FRISCO — A new report from the Commission for Environmental Cooperation tracks the changing face of industrial pollution between 2005 and 2010, showing a total increase of 14 percent in the five year span.

The comprehensive report includes more complete reporting by the metal ore mining and oil and gas extraction sectors in Canada, as well as data from 35,000 industrial facilities in Canada, the United States and Mexico. The CEC was formed as part of the North American Free Trade Agreement. Continue reading

Air pollution: There is no ‘safe’ level

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New York smog and ozone.

Outdoor air pollution causes 3.7 million deaths each year

Staff Report

FRISCO — A new study by an Australian researcher underscores the fact that, when it comes to air pollution, there are no safe levels.

The research by Adrian Barnett, of the Queensland University of Technology, shows that the Australian government’s standards for key outdoor air pollutants are misleading, as many authorities wrongly assume them to be ‘safe’ thresholds for health.

But Barnett’s modeling shows that, if levels of those pollutants were all to rise to just below the government-set limit, it would result in 6,000 additional deaths and more then 20,000 hospital visits. Continue reading

Winter ozone formation in Utah linked with atmospheric inversions and persistent snow cover

Oil and gas drillers must to more to protect the airsheds they operate in.

Oil and gas drillers must to more to protect the airsheds they operate in.

Air quality worsening in rural areas affected by fracking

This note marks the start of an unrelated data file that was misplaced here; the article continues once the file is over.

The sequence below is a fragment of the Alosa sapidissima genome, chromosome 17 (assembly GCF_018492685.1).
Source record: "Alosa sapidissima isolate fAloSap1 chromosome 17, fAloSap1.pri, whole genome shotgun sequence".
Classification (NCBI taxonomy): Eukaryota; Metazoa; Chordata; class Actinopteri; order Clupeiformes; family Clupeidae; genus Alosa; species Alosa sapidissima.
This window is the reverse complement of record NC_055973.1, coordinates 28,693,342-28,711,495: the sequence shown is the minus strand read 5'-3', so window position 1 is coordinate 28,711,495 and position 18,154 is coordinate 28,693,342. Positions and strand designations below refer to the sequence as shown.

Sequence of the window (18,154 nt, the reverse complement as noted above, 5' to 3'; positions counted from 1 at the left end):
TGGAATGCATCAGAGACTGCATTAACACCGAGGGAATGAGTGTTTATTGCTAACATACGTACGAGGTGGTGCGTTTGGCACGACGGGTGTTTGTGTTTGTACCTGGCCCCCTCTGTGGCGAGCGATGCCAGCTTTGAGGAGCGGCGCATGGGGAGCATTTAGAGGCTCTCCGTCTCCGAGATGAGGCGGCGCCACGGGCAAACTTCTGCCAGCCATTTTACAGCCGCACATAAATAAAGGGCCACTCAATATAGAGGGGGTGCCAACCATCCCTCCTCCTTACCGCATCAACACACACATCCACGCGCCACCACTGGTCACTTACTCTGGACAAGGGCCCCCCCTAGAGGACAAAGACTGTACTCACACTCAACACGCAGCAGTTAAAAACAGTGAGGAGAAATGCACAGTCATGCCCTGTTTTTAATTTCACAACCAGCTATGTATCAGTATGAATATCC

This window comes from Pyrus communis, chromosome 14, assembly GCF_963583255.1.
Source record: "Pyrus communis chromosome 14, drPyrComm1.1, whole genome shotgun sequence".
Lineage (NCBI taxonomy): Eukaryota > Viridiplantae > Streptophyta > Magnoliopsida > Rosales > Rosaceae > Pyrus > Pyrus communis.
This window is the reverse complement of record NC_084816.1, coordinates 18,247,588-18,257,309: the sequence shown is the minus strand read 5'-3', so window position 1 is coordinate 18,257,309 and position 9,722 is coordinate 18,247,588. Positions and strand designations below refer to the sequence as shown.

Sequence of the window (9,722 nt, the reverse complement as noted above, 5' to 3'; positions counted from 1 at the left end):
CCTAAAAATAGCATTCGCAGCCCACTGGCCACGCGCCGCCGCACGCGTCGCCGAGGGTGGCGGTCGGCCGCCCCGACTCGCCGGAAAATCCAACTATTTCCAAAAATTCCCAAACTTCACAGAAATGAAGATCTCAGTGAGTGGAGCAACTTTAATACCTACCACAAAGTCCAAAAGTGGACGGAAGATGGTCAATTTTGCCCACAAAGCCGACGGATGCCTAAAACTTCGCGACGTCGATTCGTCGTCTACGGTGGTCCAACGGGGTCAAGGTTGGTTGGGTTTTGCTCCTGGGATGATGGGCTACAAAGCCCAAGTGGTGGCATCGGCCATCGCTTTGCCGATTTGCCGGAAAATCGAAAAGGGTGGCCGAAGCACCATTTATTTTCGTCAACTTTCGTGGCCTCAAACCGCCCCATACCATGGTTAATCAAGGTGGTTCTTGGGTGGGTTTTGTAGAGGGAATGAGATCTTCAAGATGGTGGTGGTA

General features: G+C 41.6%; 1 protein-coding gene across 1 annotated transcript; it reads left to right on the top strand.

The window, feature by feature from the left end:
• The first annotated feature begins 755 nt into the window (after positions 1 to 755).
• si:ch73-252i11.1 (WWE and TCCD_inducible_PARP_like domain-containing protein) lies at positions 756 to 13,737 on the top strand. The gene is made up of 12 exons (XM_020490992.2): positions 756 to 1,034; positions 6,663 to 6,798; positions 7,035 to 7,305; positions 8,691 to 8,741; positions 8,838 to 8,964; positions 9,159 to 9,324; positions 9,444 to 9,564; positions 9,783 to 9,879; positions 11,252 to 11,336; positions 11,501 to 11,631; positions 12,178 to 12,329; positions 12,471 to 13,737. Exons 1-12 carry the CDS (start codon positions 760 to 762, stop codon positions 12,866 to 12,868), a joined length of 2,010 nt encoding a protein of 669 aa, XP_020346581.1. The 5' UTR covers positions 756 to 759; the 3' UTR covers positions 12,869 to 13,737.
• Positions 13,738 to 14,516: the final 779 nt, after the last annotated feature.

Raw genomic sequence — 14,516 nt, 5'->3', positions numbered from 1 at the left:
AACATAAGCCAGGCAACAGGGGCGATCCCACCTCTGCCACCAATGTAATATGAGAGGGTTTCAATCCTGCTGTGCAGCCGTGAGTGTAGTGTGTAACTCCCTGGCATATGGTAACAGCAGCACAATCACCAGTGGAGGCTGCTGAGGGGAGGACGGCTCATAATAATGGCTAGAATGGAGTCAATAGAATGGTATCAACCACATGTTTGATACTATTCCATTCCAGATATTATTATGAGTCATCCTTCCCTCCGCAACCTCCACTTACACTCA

Staff Report

FRISCO — Dangerously high levels of winter ozone pollution in parts of Utah can be traced directly to chemicals released into the air by oil and gas exploration. The volatile organic compounds, common byproducts of fossil fuel exploitation, get trapped under atmospheric inversion layers and sunlight reflected by snow sparks the chemical process that forms the corrosive gas.

For example, in 2013, ozone in Ouray, Utah, exceeded the national air quality standards 49 times during the winter season. By contrast, in the densely populated, urban area of Riverside, California, the standards were exceeded about half that amount that same year, but during the summer. Continue reading

Climate: EPA eyes limits on airline carbon pollution

U.S. airlines have long lobbied against any measures aimed at cutting greenhouse gas emissions from aircraft, but they probably won't be able to dodge new EPA pollution regulations developed under the authority of the Clean Air Act.

U.S. airlines have long lobbied against any measures aimed at cutting greenhouse gas emissions from aircraft, but they won’t be able to dodge new EPA pollution regulations developed under the authority of the Clean Air Act.

Agency targets spring 2016 to make initial findings

By Bob Berwyn

FRISCO — U.S. airlines may soon be required to at least start thinking about cutting their carbon footprint.

Aviation accounts for about 11 percent of carbon dioxide emissions from the U.S. transportation sector and is one of the fastest-growing sources of carbon pollution, rising between 3 percent to 5 percent a year. Carbon emissions from global aviation will quadruple by mid-century without action. Continue reading